Call 999 if somebody is seriously ill or injured
Always call 999 if someone is seriously ill or injured and their life is at risk. A call operator will advise you on what will happen next.
Examples of medical emergencies include (but are not limited to):
- Chest pain
- Difficulty in breathing
- Severe loss of blood
- Severe burns or scalds
- Severe allergic reactions.
If you’re unsure whether or not it’s an emergency, you can dial 111 (NHS 111) at any time.
Do you really need to go to the Emergency Department?
Emergency departments should only be used in an emergency or life-threatening situation. If you don't need emergency care, please consider one of the alternatives below.
Call NHS 111
If you have an urgent but non life-threatening medical concern, you can get advice by calling NHS 111. Our highly trained advisers will ask about your symptoms and then advise you on what to do next.
NHS 111 is available 24/7 and is free.
The adviser will direct you to the right place of care, which can include:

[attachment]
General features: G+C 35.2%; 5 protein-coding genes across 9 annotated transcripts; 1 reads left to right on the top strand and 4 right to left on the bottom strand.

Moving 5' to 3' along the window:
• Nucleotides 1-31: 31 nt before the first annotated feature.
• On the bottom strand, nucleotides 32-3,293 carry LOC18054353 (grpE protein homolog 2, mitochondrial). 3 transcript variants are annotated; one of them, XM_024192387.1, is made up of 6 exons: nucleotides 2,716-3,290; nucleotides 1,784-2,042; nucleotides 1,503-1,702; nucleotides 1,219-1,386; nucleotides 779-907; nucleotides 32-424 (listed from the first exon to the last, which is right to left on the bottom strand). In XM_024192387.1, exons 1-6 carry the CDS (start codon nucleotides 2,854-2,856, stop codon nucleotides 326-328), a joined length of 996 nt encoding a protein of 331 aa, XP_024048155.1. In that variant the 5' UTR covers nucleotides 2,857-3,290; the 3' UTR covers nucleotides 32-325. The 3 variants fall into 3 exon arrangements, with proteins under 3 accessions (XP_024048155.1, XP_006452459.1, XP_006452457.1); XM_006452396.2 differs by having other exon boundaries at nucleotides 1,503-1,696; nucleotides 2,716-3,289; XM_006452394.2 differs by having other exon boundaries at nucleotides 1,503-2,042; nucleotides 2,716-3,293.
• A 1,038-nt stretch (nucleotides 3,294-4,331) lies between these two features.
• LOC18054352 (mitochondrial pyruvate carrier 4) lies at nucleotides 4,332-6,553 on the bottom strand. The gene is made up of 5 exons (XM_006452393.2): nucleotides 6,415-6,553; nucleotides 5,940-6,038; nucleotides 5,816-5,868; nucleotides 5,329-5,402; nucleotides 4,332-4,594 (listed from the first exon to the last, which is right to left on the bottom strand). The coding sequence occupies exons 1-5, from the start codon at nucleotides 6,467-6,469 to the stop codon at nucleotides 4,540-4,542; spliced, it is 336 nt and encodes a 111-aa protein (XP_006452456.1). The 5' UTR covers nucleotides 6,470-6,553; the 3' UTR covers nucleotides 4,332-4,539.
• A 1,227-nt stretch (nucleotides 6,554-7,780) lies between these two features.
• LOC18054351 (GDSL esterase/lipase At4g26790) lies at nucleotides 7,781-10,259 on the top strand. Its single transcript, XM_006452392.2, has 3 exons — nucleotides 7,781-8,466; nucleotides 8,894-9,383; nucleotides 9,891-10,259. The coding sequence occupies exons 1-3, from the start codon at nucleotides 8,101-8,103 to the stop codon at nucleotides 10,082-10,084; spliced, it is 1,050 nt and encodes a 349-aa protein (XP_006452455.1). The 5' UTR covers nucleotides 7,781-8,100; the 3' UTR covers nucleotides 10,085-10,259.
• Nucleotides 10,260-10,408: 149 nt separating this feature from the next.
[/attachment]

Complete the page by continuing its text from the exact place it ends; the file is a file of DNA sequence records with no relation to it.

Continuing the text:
- sending an ambulance
- connecting you to a nurse,
- emergency dentist or GP
- community pharmacist
- booking a face-to-face appointment (where available)
- providing self-care advice
Ways to contact NHS 111
Urgent Treatment Centres
An Urgent Treatment Centre can give you advice and treatment for minor injuries and ailments. You don’t always need an appointment and anyone can use the service – including those who are not registered with a GP. Urgent Treatment Centre opening hours can be found on NHS.UK
When you are unwell and do not need emergency attention, you can make arrangements to see your GP.
Not registered with a GP?
A pharmacist can give advice on a minor injuries or illnesses, such as infections, cold and flu, travel advice and rashes. They can also prescribe certain medicines including emergency contraception, flu vaccines and emergency supplies of your regular prescriptions.
They often have a private consultation room if you need to talk to them in confidence.